When you get to Bartlett Cove, you may drop by the visitor center to get some advice on what to do while there.

The all-day boat cruise of Glacier Bay is the most popular activity. The most magnificent tidewater glacier on this tour is Margerie Glacier. You will cruise to the edge of the bay to see it.

Keep an eye out for ice that may fall from this active glacier. There are also activities like hiking, tent camping, flightseeing, fishing, wildlife viewing, and kayaking in the park.

When you’re on the water, you might see sea lions, otters, whales, and harbour seals so keep your cameras close by.

As Glacier Bay is a conservation area, familiarize yourself with the visitor policies and acquire the necessary permits for leisure sailing and camping.

2.4 Kenai Fjords National Park

The southern region of Alaska is home to one of the most breathtaking national parks: Kenai Fjords National Park.

One of the least frequented parks in the US, the 660,000-acre Alaska National Park is absolutely worth a visit if you enjoy glaciers, fauna, and breathtaking beauty.

The most popular site in Kenai Fjords National Park is Exit Glacier, which is also the only site accessible by car. A nature center, a tonne of hiking paths, and camping options can all be found at Exit Glacier.

Adventurers can engage in a variety of activities in Kenai Fjords National Park, including boating, kayaking, hiking, and fishing. You can even fly above the area in a helicopter to soak in its unspoiled scenery.

But most individuals don’t take a road journey to Kenai Fjords National Park. They travel there to go on a boat tour of the lovely fjords, which are the residence of a number of North America’s most amazing wildlife.

In the fjords, you can see orcas, seals, humpback whales, puffins, and many other creatures. The easiest way to see Kenai Fjords is to travel to Seward, which is the city nearest to the park.

Numerous lodging options, cozily furnished cabins, dining establishments, and cruises leave from Seward harbour. For those who enjoy the outdoors, this is unquestionably among the top spots to visit in Alaska.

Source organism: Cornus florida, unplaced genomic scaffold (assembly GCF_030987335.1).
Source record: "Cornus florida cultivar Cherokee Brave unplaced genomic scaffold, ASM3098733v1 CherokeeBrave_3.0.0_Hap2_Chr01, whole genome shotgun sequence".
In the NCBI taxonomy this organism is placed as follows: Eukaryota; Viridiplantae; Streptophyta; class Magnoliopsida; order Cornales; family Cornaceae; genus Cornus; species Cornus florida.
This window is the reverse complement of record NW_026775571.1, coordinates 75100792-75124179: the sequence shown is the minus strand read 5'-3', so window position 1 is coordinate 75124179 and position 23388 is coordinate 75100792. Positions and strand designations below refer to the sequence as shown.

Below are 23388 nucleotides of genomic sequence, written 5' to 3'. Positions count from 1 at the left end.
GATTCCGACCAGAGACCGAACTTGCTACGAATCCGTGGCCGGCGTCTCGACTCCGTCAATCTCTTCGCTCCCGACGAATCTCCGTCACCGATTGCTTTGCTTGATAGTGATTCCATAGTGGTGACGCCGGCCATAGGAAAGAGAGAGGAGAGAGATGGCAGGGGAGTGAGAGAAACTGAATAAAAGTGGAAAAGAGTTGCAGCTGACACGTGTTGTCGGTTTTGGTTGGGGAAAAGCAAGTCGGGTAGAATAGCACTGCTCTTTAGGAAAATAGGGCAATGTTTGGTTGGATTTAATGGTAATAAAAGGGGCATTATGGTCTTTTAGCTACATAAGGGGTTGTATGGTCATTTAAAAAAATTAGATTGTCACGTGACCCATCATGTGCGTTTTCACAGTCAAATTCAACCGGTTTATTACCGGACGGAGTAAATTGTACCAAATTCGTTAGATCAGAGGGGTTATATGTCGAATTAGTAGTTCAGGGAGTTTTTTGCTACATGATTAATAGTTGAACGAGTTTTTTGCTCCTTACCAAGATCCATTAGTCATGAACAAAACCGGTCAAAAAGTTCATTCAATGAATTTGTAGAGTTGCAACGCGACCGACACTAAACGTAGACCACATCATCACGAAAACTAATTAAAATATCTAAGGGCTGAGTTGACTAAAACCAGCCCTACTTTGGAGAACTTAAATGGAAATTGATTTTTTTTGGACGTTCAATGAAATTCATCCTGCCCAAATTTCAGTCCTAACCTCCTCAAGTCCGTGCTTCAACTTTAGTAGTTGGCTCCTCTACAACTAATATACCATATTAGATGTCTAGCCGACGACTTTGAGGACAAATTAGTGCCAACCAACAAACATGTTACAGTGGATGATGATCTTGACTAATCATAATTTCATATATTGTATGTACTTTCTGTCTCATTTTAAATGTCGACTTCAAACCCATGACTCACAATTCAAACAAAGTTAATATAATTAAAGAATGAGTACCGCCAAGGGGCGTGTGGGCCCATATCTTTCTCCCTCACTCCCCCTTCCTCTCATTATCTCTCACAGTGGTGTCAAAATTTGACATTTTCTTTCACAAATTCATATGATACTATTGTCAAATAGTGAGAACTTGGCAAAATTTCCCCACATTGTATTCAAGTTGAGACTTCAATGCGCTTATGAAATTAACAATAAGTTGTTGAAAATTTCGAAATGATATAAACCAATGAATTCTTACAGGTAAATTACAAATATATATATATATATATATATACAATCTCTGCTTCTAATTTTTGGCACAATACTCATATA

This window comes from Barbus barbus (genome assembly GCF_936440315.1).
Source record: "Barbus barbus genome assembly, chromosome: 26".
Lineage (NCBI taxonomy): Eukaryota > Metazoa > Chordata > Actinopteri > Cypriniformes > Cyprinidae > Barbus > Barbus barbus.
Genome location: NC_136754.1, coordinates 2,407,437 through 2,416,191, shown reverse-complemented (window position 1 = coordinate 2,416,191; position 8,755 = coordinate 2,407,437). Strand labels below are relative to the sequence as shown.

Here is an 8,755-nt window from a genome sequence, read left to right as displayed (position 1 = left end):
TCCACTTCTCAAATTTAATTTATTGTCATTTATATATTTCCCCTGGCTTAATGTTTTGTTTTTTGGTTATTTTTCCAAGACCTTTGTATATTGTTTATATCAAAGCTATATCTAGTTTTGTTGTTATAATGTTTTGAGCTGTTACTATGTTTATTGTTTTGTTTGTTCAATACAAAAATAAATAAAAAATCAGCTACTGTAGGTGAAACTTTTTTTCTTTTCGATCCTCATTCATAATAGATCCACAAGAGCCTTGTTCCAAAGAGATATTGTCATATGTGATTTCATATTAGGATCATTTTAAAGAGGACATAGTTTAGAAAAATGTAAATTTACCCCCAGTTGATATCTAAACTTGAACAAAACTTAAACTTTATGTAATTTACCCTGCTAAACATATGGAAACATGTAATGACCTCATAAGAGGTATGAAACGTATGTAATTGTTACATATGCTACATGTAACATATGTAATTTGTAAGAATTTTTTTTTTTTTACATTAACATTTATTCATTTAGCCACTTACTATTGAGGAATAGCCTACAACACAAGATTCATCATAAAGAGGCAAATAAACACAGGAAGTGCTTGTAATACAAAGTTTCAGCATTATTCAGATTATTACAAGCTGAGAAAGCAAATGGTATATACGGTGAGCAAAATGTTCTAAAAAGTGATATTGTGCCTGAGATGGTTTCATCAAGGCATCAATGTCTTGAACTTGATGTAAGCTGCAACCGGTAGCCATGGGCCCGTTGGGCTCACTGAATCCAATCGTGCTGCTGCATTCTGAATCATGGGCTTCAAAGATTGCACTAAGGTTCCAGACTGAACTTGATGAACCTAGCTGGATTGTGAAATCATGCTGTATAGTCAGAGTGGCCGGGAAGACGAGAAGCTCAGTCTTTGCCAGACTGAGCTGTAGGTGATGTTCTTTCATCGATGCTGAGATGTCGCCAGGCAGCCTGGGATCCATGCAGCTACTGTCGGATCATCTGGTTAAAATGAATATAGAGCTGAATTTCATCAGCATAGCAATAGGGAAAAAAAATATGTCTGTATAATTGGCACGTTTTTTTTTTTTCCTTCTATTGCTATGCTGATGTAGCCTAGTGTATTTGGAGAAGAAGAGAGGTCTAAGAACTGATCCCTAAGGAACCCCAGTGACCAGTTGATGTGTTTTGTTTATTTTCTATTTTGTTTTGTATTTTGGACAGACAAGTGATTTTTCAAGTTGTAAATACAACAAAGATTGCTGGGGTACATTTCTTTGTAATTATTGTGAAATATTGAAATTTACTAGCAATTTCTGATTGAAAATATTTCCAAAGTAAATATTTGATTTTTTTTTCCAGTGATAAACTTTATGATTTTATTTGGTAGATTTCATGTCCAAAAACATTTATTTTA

2.5 Katmai National Park

Katmai National Park
By wildatart from DepositPhotos

The Valley of Ten Thousand Smokes and brown bears are two of Katmai National Park and Preserve’s most well-known attractions.

Given that Katmai is home to the biggest regulated brown bear population in the world—an estimated 2,200 bears—it is one of the best spots in Alaska to go bear viewing.

The valley of volcanoes is likewise protected by the region. Seven of the park’s potentially 18 distinct volcanoes have indeed been active ever since 1900.

For photographers and anyone who enjoys animals, Katmai National Park is a wonderland. Sockeye salmon are abundant in the area, which is why brown bears adore it.

Brooks Camp in Katmai is a good place to see and photograph bears because there, brown bears congregate to eat sockeye salmon. There are platforms where you may watch wildlife in addition to the stream and Brooks Falls.

In the Valley of Ten Thousand Smokes, there are also opportunities for fishing, hiking, and going on a trip to see the volcanoes. The park is located on the Alaska Peninsula, about 290 miles southwest of Anchorage.

There are no roads leading to the park. The only method to reach the park is via flying via Anchorage through King Salmon, then from King Salmon to the region by boat or float plane.

In the park, there is just one Lodge where you can spend the night. For a spot in Brooks Lodge, one must submit a lottery application.

Nevertheless, a tent campground exists that is less complicated to book. All year long, the park and reserves are accessible. However, services are only provided at Brooks Camp from June 1 until September 17.

The three months of July, August, and September are the finest for observing bears at Brooks Camp.

2.6 Lake Clark National Park

Anchorage can see Lake Clark National Park from across the river, but at specific times of the year, the only ways to get there are by air taxi or boat.

The small town of Port Alsworth, which has just over 150 residents, makes a suitable starting point for touring the park. Visitors can visit the Lake Clark Visitor Center and rent a cabin on the lake.

Brown bears inhabit Lake Clark, much as they do in Katmai National Park farther south. Every spring, a large group of hungry bears gather on the mudflats along Cook Inlet’s coastline to gorge themselves on clamp and saline marsh flora.

Lake Clark National Park, Chinitna Bay, Crescent Lake, Silver Salmon Creek, Tuxedni Bay and Shelter Creek are wonderful locations to observe bears. There are no roadways in the park, therefore the only way to get to these regions is by air taxi.

If you have additional time in the park, consider taking a hike through one of the lovely pathways into the pure Alaskan wilderness.

The most popular and well-maintained trail network is the Tanaluan system, which includes the Tanalian Falls and Kontrashibuna Lake circuits. It’s essential to hire a guide if you want to try off-trail hiking or for an overnight trip.